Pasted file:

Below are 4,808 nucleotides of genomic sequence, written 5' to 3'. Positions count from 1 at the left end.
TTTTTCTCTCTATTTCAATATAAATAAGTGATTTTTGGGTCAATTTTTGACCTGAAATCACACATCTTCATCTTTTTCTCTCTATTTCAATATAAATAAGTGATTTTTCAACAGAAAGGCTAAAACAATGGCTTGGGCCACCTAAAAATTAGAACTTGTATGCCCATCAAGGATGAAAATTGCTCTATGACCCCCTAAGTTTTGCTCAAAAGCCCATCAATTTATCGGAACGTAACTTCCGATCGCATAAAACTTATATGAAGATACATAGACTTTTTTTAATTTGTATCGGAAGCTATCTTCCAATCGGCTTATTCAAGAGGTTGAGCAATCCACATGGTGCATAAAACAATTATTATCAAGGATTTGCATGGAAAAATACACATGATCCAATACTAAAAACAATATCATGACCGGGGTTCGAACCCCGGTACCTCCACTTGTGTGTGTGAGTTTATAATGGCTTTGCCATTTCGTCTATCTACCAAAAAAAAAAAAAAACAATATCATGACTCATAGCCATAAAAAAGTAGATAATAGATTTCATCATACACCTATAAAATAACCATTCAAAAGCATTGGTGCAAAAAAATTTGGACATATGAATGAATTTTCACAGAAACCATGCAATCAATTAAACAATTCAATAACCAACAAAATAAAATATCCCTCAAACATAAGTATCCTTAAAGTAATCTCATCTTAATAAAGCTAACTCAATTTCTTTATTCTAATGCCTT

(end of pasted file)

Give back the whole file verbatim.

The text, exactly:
Below are 4,808 nucleotides of genomic sequence, written 5' to 3'. Positions count from 1 at the left end.
TTTTTCTCTCTATTTCAATATAAATAAGTGATTTTTGGGTCAATTTTTGACCTGAAATCACACATCTTCATCTTTTTCTCTCTATTTCAATATAAATAAGTGATTTTTCAACAGAAAGGCTAAAACAATGGCTTGGGCCACCTAAAAATTAGAACTTGTATGCCCATCAAGGATGAAAATTGCTCTATGACCCCCTAAGTTTTGCTCAAAAGCCCATCAATTTATCGGAACGTAACTTCCGATCGCATAAAACTTATATGAAGATACATAGACTTTTTTTAATTTGTATCGGAAGCTATCTTCCAATCGGCTTATTCAAGAGGTTGAGCAATCCACATGGTGCATAAAACAATTATTATCAAGGATTTGCATGGAAAAATACACATGATCCAATACTAAAAACAATATCATGACCGGGGTTCGAACCCCGGTACCTCCACTTGTGTGTGTGAGTTTATAATGGCTTTGCCATTTCGTCTATCTACCAAAAAAAAAAAAAAACAATATCATGACTCATAGCCATAAAAAAGTAGATAATAGATTTCATCATACACCTATAAAATAACCATTCAAAAGCATTGGTGCAAAAAAATTTGGACATATGAATGAATTTTCACAGAAACCATGCAATCAATTAAACAATTCAATAACCAACAAAATAAAATATCCCTCAAACATAAGTATCCTTAAAGTAATCTCATCTTAATAAAGCTAACTCAATTTCTTTATTCTAATGCCTT